When is censoring too high?

i feel that there must be a better reference than this:

Censoring of survival data is also of important influence on research result. Too high rate of censor will be lower accuracy and effectiveness of analysis result of an analytical model, increasing risk of bias. Hence, the rates of censor should be reported in articles. The result shows no articles report the censoring rate, but many articles have the phenomenon of excessive rate of censoring. For example, the calculation shows the study done by Xuexia et al[32] has censored rate up to 84%, severely influencing the results.

the paper is here: Reporting and methodological quality of survival analysis in articles published in Chinese oncology journals. But their reference 32 is impossible to track down. I am dealing with datasets with massive N and thus the censoring rate is high. My impulse is to use logistic regression but the convention within the literature is to apply Cox regression. Any thoughts, opinions or papers you can point to eg using simulations to evaluate how methods perform? cheers

edit: and here is another dubious source, an antiquated math message board (query from 2007):

When there is a large proportion of censored observations, the
likelihood function is skewed towards parameter values which yield long
lifetimes. Also, the likelihood function is less sharply peaked (i.e. greater
range of plausible values). These two features make conventional maximum
likelihood inference less useful.
My advice to you is to take a Bayesian approach. In addition to the
likelihood function, it may be possible to exploit information from
the shape of the age distribution of the population at present; the age
distribution is an observable consequence of the survival function
(and the birth rate, if that is not stationary), and so it should be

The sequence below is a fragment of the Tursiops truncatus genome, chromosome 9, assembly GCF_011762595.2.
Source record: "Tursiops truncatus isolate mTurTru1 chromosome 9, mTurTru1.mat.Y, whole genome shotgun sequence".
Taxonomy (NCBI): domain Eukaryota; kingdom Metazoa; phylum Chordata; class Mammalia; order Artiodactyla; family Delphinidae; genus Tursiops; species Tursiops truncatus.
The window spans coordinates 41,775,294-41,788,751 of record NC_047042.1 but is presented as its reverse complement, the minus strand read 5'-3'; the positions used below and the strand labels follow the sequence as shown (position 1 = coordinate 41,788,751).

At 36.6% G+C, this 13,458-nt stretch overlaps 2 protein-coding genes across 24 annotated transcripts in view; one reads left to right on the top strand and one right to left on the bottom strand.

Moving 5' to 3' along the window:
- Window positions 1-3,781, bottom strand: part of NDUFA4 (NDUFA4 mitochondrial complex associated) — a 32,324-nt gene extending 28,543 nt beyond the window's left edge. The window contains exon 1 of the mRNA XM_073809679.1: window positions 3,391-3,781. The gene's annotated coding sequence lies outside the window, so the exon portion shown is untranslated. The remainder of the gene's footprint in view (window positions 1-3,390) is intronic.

possible to incorporate the present age distribution in the likelihood
function. (You heard it here first, folks. A few years ago I tried to follow
through on this idea and didn’t get far.)

I don’t get any of that. If over a study period [0, \tau] the probability of an event is 0.01, you’ll have 0.99 censored. The likelihood function is still perfect, and the survival curve S(t) within that interval may be very well estimated. The log-likelihood may become more non-quadratic so there is more need for likelihood ratio tests instead of Wald tests.

At issue with censoring is

  • censoring needs to happen for a reason unrelated to impending risk of the event and
  • when the total sample size is small or the number of uncensored observations is small, one cannot estimate the hazard rate with precision and one cannot do relative comparisons

Think about a study in which 10,000 patients are followed for 1y and no one has an event. The survival curve S(t) is 1.0 until at least 1y and the compatibility interval for it will be very, very tight. This will be a great outcome. It’s just that you can’t compare two treatments on a relative scale (e.g., hazard ratio) when no one has an event. But a confidence interval for the difference in survival probability will work just fine.